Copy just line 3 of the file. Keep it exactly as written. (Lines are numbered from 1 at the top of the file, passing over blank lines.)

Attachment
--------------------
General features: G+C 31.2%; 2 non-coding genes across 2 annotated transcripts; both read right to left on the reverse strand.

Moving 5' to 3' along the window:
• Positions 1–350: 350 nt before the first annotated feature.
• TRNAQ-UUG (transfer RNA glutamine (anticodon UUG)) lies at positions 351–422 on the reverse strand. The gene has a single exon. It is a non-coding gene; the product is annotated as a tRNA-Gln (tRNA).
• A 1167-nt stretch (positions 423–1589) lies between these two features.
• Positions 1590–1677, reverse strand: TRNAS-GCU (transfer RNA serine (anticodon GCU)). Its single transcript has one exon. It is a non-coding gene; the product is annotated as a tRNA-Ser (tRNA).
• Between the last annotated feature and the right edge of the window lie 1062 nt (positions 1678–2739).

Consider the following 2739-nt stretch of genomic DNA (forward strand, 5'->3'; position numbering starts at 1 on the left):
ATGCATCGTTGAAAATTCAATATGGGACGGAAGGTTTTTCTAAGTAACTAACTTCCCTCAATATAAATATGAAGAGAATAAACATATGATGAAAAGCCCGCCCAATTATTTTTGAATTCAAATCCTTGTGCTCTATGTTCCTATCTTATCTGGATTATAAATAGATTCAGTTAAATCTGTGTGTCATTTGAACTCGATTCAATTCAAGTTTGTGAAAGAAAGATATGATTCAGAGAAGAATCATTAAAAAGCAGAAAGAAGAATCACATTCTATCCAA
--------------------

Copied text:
• Positions 1–350: 350 nt before the first annotated feature.